A previous version of this proposal by L. David Baron required a context selector to be set, but that has been dropped here. The @container rule from Miriam’s version will work in any containment context (read: the nearest parent element that has contain: size set). The syntax might still change, but that’s irrelevant to the prototype which is to be implemented:

This is not at all finalized, but the underlying problems we need to solve in Blink are (mostly) the same regardless of how the feature is accessed, so we’ll for now use this proposal as the temporary syntax.

~

Intent to Prototype: Container Queries →
Chrome Tracking Bug →

Did this help you out? Like what you see?
Thank me with a coffee.

I don't do this for profit but a small one-time donation would surely put a smile on my face. Thanks!

β˜•οΈ Buy me a Coffee (€3)

To stay in the loop you can follow @bramus or follow @bramusblog on Twitter.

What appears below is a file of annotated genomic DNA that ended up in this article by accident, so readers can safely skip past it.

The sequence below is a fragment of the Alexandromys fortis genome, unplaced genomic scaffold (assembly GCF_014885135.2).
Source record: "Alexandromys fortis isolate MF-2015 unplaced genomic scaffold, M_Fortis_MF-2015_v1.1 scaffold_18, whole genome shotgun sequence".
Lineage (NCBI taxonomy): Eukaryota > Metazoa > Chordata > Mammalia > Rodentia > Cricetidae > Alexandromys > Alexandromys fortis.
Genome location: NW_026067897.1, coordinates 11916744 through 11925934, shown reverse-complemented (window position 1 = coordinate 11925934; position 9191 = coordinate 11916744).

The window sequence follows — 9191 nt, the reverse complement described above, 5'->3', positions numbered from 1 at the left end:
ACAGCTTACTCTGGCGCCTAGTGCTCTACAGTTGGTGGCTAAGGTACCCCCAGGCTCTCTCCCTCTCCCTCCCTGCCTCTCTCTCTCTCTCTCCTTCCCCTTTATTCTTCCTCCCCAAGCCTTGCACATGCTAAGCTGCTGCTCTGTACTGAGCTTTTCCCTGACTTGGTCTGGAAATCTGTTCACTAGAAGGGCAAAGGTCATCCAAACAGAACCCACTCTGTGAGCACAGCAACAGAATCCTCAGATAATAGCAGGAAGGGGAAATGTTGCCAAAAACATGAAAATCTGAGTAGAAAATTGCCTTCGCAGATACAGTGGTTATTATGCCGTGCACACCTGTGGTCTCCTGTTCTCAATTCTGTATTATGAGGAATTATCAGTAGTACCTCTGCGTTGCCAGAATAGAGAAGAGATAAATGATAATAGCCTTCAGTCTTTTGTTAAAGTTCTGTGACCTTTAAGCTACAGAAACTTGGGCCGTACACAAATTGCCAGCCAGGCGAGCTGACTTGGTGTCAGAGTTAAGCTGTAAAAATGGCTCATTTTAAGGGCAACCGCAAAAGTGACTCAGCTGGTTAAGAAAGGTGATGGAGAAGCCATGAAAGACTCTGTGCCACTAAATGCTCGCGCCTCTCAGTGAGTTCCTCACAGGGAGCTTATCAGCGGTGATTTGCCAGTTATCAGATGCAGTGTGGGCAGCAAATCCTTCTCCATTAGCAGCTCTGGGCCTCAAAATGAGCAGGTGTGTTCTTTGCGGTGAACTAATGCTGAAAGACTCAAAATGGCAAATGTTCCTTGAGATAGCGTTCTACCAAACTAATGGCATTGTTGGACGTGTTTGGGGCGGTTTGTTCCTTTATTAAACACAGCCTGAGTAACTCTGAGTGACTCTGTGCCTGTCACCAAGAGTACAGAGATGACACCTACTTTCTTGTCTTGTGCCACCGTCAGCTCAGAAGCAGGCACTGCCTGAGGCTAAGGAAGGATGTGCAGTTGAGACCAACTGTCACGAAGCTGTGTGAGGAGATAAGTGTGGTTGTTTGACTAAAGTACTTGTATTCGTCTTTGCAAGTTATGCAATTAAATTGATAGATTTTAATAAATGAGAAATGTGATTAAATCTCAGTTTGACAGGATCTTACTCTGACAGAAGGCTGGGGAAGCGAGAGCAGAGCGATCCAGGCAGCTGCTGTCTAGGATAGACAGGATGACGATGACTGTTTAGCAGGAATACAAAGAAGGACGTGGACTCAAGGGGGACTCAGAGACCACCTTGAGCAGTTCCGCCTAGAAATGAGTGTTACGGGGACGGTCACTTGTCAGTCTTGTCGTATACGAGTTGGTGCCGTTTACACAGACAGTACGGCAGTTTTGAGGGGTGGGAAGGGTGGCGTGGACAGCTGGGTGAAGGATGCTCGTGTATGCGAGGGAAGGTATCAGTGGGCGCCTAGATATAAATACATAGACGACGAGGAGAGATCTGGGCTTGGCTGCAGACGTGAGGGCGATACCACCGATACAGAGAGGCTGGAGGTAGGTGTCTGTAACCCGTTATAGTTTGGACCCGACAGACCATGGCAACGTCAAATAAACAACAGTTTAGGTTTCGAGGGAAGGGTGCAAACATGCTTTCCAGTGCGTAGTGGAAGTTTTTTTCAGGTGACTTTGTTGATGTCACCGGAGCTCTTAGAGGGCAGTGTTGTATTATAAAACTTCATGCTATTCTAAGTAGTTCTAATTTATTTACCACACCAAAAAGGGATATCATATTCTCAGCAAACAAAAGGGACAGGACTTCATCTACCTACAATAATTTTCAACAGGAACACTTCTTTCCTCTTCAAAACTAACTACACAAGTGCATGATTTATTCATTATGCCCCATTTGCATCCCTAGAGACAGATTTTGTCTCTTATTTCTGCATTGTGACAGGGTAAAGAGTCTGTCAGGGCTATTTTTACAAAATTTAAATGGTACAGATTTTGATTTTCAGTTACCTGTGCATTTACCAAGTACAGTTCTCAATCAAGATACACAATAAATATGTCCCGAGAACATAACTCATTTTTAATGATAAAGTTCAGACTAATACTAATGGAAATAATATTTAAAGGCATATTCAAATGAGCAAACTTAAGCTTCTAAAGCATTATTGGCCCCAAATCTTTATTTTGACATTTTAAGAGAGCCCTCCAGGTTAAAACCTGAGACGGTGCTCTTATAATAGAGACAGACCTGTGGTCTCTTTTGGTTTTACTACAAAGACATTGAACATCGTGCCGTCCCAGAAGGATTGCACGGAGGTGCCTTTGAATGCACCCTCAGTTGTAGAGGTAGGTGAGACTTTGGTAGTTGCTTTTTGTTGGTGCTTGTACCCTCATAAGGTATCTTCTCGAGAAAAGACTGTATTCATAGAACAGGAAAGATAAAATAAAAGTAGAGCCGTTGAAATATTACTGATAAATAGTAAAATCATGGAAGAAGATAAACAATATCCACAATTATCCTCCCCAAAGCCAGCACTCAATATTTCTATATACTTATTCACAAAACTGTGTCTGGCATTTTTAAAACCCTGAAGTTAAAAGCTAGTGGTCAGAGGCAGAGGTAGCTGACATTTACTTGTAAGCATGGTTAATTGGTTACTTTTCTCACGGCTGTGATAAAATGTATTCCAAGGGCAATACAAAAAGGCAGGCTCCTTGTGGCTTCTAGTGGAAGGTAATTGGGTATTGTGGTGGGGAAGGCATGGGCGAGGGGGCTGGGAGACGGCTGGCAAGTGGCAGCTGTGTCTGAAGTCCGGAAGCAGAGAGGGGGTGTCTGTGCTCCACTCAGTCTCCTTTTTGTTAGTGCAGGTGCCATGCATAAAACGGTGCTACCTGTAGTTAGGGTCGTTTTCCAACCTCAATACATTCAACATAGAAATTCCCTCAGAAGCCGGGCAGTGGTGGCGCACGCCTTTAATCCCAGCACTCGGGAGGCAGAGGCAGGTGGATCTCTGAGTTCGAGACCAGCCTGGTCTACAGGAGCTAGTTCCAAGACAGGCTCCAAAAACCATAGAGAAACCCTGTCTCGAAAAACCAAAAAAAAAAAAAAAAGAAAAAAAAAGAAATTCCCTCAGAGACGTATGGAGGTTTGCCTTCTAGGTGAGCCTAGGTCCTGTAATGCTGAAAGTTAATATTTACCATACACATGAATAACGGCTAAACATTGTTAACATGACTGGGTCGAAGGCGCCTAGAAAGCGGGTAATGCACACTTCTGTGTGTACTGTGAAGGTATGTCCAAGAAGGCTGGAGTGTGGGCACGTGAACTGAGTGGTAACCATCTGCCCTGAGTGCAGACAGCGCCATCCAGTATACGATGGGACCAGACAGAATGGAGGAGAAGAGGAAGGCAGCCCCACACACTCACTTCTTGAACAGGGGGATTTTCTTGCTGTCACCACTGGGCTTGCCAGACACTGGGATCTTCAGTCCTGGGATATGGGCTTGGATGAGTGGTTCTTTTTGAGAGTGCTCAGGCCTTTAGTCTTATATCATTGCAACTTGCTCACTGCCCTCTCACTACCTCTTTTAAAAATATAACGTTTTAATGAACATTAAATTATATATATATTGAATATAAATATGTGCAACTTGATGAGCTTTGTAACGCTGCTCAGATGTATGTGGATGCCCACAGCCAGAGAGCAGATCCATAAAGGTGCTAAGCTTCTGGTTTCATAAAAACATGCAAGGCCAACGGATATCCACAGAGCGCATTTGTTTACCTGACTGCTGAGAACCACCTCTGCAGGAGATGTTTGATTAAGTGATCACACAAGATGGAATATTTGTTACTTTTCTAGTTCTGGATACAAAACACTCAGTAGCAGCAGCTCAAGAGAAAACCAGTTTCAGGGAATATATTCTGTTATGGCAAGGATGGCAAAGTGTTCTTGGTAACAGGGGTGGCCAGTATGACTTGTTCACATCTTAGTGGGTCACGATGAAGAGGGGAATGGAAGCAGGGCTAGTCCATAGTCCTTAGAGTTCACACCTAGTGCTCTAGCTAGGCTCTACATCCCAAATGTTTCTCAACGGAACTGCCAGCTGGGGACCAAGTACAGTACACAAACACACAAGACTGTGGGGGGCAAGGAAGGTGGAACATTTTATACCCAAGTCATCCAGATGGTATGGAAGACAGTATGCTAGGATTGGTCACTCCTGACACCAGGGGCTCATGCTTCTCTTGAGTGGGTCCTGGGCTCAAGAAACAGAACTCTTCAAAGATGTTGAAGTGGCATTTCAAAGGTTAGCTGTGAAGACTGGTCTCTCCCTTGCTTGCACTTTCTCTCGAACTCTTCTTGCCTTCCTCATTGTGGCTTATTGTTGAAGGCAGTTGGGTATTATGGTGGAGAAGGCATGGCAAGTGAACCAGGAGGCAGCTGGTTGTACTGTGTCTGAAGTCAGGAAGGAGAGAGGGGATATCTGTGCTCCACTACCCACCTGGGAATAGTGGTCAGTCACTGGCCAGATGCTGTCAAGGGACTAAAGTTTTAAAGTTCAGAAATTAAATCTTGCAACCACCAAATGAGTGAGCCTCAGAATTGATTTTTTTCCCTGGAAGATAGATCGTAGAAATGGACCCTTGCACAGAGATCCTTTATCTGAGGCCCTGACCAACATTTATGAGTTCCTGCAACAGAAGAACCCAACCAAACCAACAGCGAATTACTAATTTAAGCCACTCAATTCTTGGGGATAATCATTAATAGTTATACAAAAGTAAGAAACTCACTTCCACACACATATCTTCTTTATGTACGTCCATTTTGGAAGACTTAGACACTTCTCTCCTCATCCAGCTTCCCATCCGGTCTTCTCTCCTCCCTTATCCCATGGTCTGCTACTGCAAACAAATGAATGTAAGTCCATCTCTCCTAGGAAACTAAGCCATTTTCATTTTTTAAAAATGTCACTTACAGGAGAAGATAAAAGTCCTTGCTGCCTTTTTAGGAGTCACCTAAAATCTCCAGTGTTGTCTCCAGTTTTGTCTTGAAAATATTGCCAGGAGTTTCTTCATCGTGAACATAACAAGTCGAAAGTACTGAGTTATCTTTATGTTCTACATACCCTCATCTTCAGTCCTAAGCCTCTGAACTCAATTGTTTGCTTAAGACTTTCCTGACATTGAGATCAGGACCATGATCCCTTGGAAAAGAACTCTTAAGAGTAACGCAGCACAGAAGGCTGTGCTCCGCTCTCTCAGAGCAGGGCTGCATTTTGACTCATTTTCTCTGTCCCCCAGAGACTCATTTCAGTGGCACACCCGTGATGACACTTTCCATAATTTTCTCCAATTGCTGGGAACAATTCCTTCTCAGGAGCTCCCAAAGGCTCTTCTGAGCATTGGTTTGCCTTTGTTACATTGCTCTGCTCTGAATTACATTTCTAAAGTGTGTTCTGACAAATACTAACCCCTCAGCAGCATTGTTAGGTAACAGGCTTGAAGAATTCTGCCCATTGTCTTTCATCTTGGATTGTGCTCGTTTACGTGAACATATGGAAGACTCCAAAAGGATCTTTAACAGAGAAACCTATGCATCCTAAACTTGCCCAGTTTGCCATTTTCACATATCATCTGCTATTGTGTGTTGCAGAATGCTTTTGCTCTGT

HTML Forms: How (and Why) to Prevent Double Form Submissions

When double clicking a submit button your form will be sent twice. Using JavaScript you can prevent this from happening, but wouldn’t it be nice if this behavior could be tweaked by use of an attribute on the <form>? If you think so, feel free to give this issue a thumbs up.

Today Sebastian wondered:

I quickly chimed in saying that I do tend to lock up forms when submitting them. Let me explain why …

~

I started locking up submitted forms as users of the apps I’m building reported that sometimes the actions they had taken β€” such as adding an entry β€” were performed twice. I took me some time to figure out what exactly was going on, but eventually I found out this was because they were double clicking the submit button of the forms. As they double clicked the button, the form got sent over twice. By locking up forms after their first submission, all successive submissions β€” such as those triggered by that second click of a double click β€” are ignored.

~

To prevent these extra form submissions from being made I don’t hijack the form with Ajax nor do I perform any other complicated things. I let the inner workings of the web and forms in the browser be: when pressing the submit button the browser will still collect all form data, build a new HTTP request, and execute that request.